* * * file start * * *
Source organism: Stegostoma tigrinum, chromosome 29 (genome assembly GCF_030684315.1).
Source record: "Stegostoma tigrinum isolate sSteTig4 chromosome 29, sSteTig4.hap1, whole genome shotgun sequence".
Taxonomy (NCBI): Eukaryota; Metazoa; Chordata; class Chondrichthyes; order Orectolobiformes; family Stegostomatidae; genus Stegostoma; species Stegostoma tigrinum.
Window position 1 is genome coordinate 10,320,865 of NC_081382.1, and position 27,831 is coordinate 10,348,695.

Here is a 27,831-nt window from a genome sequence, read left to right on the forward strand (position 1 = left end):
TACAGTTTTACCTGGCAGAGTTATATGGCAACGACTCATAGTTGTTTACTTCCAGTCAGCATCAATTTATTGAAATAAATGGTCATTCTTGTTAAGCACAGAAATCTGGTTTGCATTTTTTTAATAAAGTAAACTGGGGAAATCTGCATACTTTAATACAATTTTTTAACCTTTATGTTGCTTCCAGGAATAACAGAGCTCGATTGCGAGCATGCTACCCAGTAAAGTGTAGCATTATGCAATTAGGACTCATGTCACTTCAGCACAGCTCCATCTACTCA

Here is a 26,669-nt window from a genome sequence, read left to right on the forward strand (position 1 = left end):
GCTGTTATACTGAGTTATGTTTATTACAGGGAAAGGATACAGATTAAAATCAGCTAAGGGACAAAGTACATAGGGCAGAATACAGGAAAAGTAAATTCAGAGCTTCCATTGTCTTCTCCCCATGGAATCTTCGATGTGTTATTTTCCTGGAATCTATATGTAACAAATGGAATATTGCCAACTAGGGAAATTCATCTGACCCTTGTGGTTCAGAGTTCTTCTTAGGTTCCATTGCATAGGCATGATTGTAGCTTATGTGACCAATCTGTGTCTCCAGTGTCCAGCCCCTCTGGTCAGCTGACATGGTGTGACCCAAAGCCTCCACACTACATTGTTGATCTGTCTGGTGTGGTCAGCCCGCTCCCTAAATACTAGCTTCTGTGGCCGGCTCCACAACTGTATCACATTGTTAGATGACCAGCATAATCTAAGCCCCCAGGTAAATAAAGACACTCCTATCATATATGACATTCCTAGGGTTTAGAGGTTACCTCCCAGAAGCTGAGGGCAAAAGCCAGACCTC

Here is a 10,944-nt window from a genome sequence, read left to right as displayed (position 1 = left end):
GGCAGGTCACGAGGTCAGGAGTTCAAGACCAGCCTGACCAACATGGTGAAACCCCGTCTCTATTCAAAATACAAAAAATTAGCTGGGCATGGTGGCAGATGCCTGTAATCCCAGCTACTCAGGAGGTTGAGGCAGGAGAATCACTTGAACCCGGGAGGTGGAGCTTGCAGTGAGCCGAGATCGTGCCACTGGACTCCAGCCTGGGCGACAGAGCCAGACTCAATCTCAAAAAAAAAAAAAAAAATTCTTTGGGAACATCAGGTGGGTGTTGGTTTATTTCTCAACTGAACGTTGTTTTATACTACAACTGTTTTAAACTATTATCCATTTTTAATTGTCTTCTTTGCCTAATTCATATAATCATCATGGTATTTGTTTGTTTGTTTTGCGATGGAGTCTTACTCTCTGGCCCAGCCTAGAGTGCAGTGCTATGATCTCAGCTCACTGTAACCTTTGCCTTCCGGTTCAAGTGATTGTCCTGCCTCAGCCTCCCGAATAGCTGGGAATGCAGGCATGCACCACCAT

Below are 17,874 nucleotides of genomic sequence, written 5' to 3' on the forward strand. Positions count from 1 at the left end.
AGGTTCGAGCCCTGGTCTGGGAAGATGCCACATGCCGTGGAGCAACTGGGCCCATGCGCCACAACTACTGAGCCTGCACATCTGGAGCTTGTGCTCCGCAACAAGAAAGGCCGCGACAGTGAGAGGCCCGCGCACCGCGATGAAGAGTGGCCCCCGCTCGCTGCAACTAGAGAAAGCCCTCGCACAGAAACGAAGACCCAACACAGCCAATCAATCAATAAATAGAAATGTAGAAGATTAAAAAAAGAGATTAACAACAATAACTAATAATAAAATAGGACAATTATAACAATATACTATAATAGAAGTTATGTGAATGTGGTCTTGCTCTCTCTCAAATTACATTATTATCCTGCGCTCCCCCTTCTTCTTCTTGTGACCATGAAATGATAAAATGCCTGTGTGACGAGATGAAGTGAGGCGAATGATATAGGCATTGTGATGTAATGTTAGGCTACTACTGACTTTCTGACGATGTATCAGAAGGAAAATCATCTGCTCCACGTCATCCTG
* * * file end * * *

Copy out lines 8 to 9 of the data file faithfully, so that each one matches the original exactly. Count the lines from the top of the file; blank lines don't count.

GCTGTTATACTGAGTTATGTTTATTACAGGGAAAGGATACAGATTAAAATCAGCTAAGGGACAAAGTACATAGGGCAGAATACAGGAAAAGTAAATTCAGAGCTTCCATTGTCTTCTCCCCATGGAATCTTCGATGTGTTATTTTCCTGGAATCTATATGTAACAAATGGAATATTGCCAACTAGGGAAATTCATCTGACCCTTGTGGTTCAGAGTTCTTCTTAGGTTCCATTGCATAGGCATGATTGTAGCTTATGTGACCAATCTGTGTCTCCAGTGTCCAGCCCCTCTGGTCAGCTGACATGGTGTGACCCAAAGCCTCCACACTACATTGTTGATCTGTCTGGTGTGGTCAGCCCGCTCCCTAAATACTAGCTTCTGTGGCCGGCTCCACAACTGTATCACATTGTTAGATGACCAGCATAATCTAAGCCCCCAGGTAAATAAAGACACTCCTATCATATATGACATTCCTAGGGTTTAGAGGTTACCTCCCAGAAGCTGAGGGCAAAAGCCAGACCTC

Here is a 10,944-nt window from a genome sequence, read left to right as displayed (position 1 = left end):